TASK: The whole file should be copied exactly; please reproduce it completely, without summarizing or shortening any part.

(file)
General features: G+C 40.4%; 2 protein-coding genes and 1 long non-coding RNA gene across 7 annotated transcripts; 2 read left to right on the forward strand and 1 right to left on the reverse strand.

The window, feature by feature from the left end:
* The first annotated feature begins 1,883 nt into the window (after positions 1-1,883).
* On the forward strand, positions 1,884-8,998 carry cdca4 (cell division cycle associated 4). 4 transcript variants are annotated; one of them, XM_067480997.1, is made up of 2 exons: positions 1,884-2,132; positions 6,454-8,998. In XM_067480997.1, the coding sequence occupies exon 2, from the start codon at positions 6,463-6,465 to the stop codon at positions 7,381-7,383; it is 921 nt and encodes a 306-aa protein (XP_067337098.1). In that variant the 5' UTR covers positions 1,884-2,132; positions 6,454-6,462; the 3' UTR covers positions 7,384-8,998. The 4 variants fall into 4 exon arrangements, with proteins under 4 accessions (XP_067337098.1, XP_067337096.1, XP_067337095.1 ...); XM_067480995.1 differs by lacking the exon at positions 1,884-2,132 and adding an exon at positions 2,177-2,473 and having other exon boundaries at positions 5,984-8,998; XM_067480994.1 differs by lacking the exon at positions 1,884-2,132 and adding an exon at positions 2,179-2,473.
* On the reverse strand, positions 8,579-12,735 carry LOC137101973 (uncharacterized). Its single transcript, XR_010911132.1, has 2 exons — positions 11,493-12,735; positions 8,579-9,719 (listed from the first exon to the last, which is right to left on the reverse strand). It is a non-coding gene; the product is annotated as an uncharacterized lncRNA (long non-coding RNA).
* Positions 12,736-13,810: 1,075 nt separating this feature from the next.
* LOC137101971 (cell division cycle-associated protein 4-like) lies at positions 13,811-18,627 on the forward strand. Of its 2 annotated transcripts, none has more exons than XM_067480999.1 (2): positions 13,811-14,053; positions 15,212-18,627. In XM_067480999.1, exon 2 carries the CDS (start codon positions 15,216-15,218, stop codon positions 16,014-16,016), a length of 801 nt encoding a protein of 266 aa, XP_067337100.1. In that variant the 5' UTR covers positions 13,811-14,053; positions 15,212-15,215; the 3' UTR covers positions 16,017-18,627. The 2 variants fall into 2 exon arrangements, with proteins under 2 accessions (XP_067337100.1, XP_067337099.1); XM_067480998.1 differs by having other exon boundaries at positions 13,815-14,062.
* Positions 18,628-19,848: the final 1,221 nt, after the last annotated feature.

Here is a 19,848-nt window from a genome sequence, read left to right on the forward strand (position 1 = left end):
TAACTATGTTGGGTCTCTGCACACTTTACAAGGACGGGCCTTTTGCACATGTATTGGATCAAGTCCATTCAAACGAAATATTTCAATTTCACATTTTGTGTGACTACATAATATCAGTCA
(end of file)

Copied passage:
General features: G+C 40.4%; 2 protein-coding genes and 1 long non-coding RNA gene across 7 annotated transcripts; 2 read left to right on the forward strand and 1 right to left on the reverse strand.

The window, feature by feature from the left end:
* The first annotated feature begins 1,883 nt into the window (after positions 1-1,883).
* On the forward strand, positions 1,884-8,998 carry cdca4 (cell division cycle associated 4). 4 transcript variants are annotated; one of them, XM_067480997.1, is made up of 2 exons: positions 1,884-2,132; positions 6,454-8,998. In XM_067480997.1, the coding sequence occupies exon 2, from the start codon at positions 6,463-6,465 to the stop codon at positions 7,381-7,383; it is 921 nt and encodes a 306-aa protein (XP_067337098.1). In that variant the 5' UTR covers positions 1,884-2,132; positions 6,454-6,462; the 3' UTR covers positions 7,384-8,998. The 4 variants fall into 4 exon arrangements, with proteins under 4 accessions (XP_067337098.1, XP_067337096.1, XP_067337095.1 ...); XM_067480995.1 differs by lacking the exon at positions 1,884-2,132 and adding an exon at positions 2,177-2,473 and having other exon boundaries at positions 5,984-8,998; XM_067480994.1 differs by lacking the exon at positions 1,884-2,132 and adding an exon at positions 2,179-2,473.
* On the reverse strand, positions 8,579-12,735 carry LOC137101973 (uncharacterized). Its single transcript, XR_010911132.1, has 2 exons — positions 11,493-12,735; positions 8,579-9,719 (listed from the first exon to the last, which is right to left on the reverse strand). It is a non-coding gene; the product is annotated as an uncharacterized lncRNA (long non-coding RNA).
* Positions 12,736-13,810: 1,075 nt separating this feature from the next.
* LOC137101971 (cell division cycle-associated protein 4-like) lies at positions 13,811-18,627 on the forward strand. Of its 2 annotated transcripts, none has more exons than XM_067480999.1 (2): positions 13,811-14,053; positions 15,212-18,627. In XM_067480999.1, exon 2 carries the CDS (start codon positions 15,216-15,218, stop codon positions 16,014-16,016), a length of 801 nt encoding a protein of 266 aa, XP_067337100.1. In that variant the 5' UTR covers positions 13,811-14,053; positions 15,212-15,215; the 3' UTR covers positions 16,017-18,627. The 2 variants fall into 2 exon arrangements, with proteins under 2 accessions (XP_067337100.1, XP_067337099.1); XM_067480998.1 differs by having other exon boundaries at positions 13,815-14,062.
* Positions 18,628-19,848: the final 1,221 nt, after the last annotated feature.

Here is a 19,848-nt window from a genome sequence, read left to right on the forward strand (position 1 = left end):
TAACTATGTTGGGTCTCTGCACACTTTACAAGGACGGGCCTTTTGCACATGTATTGGATCAAGTCCATTCAAACGAAATATTTCAATTTCACATTTTGTGTGACTACATAATATCAGTCA